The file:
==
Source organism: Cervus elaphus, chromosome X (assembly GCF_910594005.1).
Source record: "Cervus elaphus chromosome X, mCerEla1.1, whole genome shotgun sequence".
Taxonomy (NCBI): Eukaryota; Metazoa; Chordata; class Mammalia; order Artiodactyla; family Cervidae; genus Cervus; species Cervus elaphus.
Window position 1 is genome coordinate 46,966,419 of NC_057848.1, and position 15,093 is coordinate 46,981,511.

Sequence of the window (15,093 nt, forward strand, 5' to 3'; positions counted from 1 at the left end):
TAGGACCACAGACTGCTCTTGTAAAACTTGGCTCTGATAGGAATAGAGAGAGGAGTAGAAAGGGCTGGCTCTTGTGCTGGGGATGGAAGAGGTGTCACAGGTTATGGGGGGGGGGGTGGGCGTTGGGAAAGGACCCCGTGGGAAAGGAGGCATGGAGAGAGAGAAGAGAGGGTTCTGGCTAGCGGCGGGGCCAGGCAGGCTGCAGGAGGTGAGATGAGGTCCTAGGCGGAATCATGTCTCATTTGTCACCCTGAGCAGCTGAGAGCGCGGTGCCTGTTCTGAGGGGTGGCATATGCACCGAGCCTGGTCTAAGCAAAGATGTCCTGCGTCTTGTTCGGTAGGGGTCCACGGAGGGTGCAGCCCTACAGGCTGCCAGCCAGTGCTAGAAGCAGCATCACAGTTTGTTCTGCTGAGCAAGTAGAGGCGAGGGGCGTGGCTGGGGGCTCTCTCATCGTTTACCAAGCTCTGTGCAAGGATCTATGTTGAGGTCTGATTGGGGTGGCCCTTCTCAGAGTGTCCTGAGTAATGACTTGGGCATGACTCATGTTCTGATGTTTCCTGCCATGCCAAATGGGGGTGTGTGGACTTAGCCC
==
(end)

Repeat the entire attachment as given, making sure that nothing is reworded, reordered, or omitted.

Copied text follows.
Source organism: Cervus elaphus, chromosome X (assembly GCF_910594005.1).
Source record: "Cervus elaphus chromosome X, mCerEla1.1, whole genome shotgun sequence".
Taxonomy (NCBI): Eukaryota; Metazoa; Chordata; class Mammalia; order Artiodactyla; family Cervidae; genus Cervus; species Cervus elaphus.
Window position 1 is genome coordinate 46,966,419 of NC_057848.1, and position 15,093 is coordinate 46,981,511.

Sequence of the window (15,093 nt, forward strand, 5' to 3'; positions counted from 1 at the left end):
TAGGACCACAGACTGCTCTTGTAAAACTTGGCTCTGATAGGAATAGAGAGAGGAGTAGAAAGGGCTGGCTCTTGTGCTGGGGATGGAAGAGGTGTCACAGGTTATGGGGGGGGGGGTGGGCGTTGGGAAAGGACCCCGTGGGAAAGGAGGCATGGAGAGAGAGAAGAGAGGGTTCTGGCTAGCGGCGGGGCCAGGCAGGCTGCAGGAGGTGAGATGAGGTCCTAGGCGGAATCATGTCTCATTTGTCACCCTGAGCAGCTGAGAGCGCGGTGCCTGTTCTGAGGGGTGGCATATGCACCGAGCCTGGTCTAAGCAAAGATGTCCTGCGTCTTGTTCGGTAGGGGTCCACGGAGGGTGCAGCCCTACAGGCTGCCAGCCAGTGCTAGAAGCAGCATCACAGTTTGTTCTGCTGAGCAAGTAGAGGCGAGGGGCGTGGCTGGGGGCTCTCTCATCGTTTACCAAGCTCTGTGCAAGGATCTATGTTGAGGTCTGATTGGGGTGGCCCTTCTCAGAGTGTCCTGAGTAATGACTTGGGCATGACTCATGTTCTGATGTTTCCTGCCATGCCAAATGGGGGTGTGTGGACTTAGCCC